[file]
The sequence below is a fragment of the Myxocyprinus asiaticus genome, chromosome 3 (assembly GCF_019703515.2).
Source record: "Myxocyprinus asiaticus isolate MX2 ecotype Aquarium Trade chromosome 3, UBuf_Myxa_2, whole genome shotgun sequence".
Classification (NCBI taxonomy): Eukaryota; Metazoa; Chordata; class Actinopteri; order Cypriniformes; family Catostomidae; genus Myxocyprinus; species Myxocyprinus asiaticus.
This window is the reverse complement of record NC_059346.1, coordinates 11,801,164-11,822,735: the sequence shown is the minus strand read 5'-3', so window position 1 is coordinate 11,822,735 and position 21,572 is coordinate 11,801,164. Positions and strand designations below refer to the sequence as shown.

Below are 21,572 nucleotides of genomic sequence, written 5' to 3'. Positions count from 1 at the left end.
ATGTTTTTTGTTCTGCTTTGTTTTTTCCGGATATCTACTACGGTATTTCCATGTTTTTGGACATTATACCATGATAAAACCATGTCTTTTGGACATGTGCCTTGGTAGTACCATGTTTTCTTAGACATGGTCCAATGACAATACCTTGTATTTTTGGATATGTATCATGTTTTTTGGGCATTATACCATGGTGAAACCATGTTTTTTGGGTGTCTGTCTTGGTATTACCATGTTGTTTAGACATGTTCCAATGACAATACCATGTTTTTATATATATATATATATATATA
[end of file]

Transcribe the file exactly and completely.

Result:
The sequence below is a fragment of the Myxocyprinus asiaticus genome, chromosome 3 (assembly GCF_019703515.2).
Source record: "Myxocyprinus asiaticus isolate MX2 ecotype Aquarium Trade chromosome 3, UBuf_Myxa_2, whole genome shotgun sequence".
Classification (NCBI taxonomy): Eukaryota; Metazoa; Chordata; class Actinopteri; order Cypriniformes; family Catostomidae; genus Myxocyprinus; species Myxocyprinus asiaticus.
This window is the reverse complement of record NC_059346.1, coordinates 11,801,164-11,822,735: the sequence shown is the minus strand read 5'-3', so window position 1 is coordinate 11,822,735 and position 21,572 is coordinate 11,801,164. Positions and strand designations below refer to the sequence as shown.

Below are 21,572 nucleotides of genomic sequence, written 5' to 3'. Positions count from 1 at the left end.
ATGTTTTTTGTTCTGCTTTGTTTTTTCCGGATATCTACTACGGTATTTCCATGTTTTTGGACATTATACCATGATAAAACCATGTCTTTTGGACATGTGCCTTGGTAGTACCATGTTTTCTTAGACATGGTCCAATGACAATACCTTGTATTTTTGGATATGTATCATGTTTTTTGGGCATTATACCATGGTGAAACCATGTTTTTTGGGTGTCTGTCTTGGTATTACCATGTTGTTTAGACATGTTCCAATGACAATACCATGTTTTTATATATATATATATATATATA